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(Reuters)

Carl Icahn Urges Fed to Raise Rates, Keeps Touting Trump

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Billionaire investor Carl Icahn is urging the Federal Reserve to throw caution to the wind and raise interest rates on Thursday.  

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“We are building a huge asset bubble by keeping interest rates down here. So I think they have to,” he told FOX Business.  "You can't keep interest rates at this level and have a balance sheet of four trillion. But I do think the Fed did a great job in ‘08 in saving the country so I'm not really saying I'm against the Fed but I think now they've gone too far the other way, by far.”

The U.S. central bank was widely expected to hike rates for the first time in nine years at its September meeting. However, recent current events in the global-market landscape -- including worries over growth in China's economy, and surprise devaluation of the nations' currency -- have forced many Wall Street heavyweights to push back rate-hike forecasts until later this year or into 2016. 

2016 Race for the White House

Ahead of Wednesday’s second GOP debate, Icahn said he believes presidential candidate and front runner Donald Trump has “hit a very important nerve" for American voters.

"I think a lot of what [Trump] says has to be done in this country or we're going have real problems. We may have them anyway,” Icahn said.

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Although the billionaire investor does not agree with Trump on every issue, he said he wanted to see “someone out of the bureaucracy of politics” win the Republican nomination.

“The argument that he's not a politician works in his favor, not against his favor,” Icahn said.

The activist investor also reiterated that he does not want to serve as Trump’s potential treasury secretary, a position that Trump offered to him on television. Instead, Icahn said he plans to give a “whole presentation” about what he thinks about what needs to be done, to whomever wins the GOP nomination. Corporate inversions -- a tax strategy in which a company would re-incorporate itself abroad -- is among the issues he would cover in his presentation.

Icahn's change of heart about serving in a Trump administration come on the heels of a tweet he sent following the first Republican debate on Fox News Channel. In the message, he told Trump he would accept the offer to serve as his treasury secretary should Trump with the nomination, and then the election.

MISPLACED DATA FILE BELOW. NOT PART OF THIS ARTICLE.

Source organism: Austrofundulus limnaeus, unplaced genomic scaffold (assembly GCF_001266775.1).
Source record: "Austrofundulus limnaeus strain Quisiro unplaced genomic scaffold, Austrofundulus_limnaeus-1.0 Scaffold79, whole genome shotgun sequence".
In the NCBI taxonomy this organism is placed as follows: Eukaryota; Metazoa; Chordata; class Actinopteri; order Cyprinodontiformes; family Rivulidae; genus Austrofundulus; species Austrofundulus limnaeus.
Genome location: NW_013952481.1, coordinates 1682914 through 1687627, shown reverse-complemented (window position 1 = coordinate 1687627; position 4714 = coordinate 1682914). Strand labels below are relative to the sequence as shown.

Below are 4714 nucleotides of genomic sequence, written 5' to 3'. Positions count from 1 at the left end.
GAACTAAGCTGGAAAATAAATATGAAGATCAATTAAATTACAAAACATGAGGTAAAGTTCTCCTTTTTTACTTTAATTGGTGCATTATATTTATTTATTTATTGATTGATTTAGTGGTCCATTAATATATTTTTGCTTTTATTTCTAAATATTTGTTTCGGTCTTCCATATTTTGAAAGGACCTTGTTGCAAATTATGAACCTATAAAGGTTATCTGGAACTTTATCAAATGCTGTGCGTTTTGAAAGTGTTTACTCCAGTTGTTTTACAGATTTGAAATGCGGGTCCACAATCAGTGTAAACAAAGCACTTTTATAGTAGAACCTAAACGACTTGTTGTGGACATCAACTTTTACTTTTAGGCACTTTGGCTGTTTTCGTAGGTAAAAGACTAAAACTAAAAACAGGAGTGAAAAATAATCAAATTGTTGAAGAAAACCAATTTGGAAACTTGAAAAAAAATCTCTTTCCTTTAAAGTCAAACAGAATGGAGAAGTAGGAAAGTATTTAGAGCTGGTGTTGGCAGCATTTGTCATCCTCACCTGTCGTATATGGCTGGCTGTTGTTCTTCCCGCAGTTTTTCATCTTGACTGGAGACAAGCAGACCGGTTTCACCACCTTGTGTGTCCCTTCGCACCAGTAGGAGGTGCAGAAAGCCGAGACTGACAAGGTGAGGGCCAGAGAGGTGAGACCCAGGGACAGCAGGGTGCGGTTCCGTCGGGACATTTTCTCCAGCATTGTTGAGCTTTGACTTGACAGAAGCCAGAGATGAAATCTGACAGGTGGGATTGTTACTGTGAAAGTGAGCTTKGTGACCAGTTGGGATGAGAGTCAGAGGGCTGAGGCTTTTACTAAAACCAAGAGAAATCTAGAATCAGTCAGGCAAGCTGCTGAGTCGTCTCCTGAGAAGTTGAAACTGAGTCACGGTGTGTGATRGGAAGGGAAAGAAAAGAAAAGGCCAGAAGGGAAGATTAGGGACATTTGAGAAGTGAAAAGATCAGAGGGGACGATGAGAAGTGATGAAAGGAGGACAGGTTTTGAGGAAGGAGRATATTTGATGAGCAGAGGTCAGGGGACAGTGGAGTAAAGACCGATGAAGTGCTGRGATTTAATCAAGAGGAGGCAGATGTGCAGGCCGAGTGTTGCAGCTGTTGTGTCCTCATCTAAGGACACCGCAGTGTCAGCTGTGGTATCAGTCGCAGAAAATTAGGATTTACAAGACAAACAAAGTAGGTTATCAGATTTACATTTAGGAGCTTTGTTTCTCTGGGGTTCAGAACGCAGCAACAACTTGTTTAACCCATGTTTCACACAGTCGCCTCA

Ichan in on the Ride-Sharing Revolution

Icahn's comments came as he attended an event announcing a new partnership between ride-sharing service Lyft and Didi Kuaidi, the dominant ride hailing app in China. Icahn is an investor in Lyft.

The partnership between Lyft, Uber’s smaller American rival, and Didi, Uber’s arch rival in China, also featured a $100 million investment by Didi in Lyft. It was part of a fundraising round that was led by Rakuten earlier this year. Icahn, Alibaba (BABA) and Tencent also participated.

Jean Liu, president of Didi Kuaidi, called the deal “a brand-new era for the global ride-sharing industry.”

Didi and Lyft will share technology that allows users on the Lyft app to seamlessly access rides on the Didi app in China without leaving Lyft, and vice versa while Didi users are in the United States. Nearly 5.7 million U.S. residents traveled to China last year, according to the International Trade Administration. More than 2 million people traveled from China to the U.S. Didi is currently valued at $16 billion.

“We believe this is the first global joint force to tackle the challenges in the transportation industry,” Liu said at the press conference. Neither company would disclose the terms of the deal. "We intend to work together for a long time,” Lyft president John Zimmer told an audience of investors and journalists.

This move comes as Uber is spending aggressively to gain more traction in China. Beiing-based Didi currently eclipses Uber in China, controlling 80% of the ride hailing market. Didi is in 360 Chinese cities and says it provides three million rides per day.

Liu displayed confidence in the Chinese economy, despite the slowdown in economic growth. "More than 800 million people live in urban areas of China and less than 20% have cars," she said.

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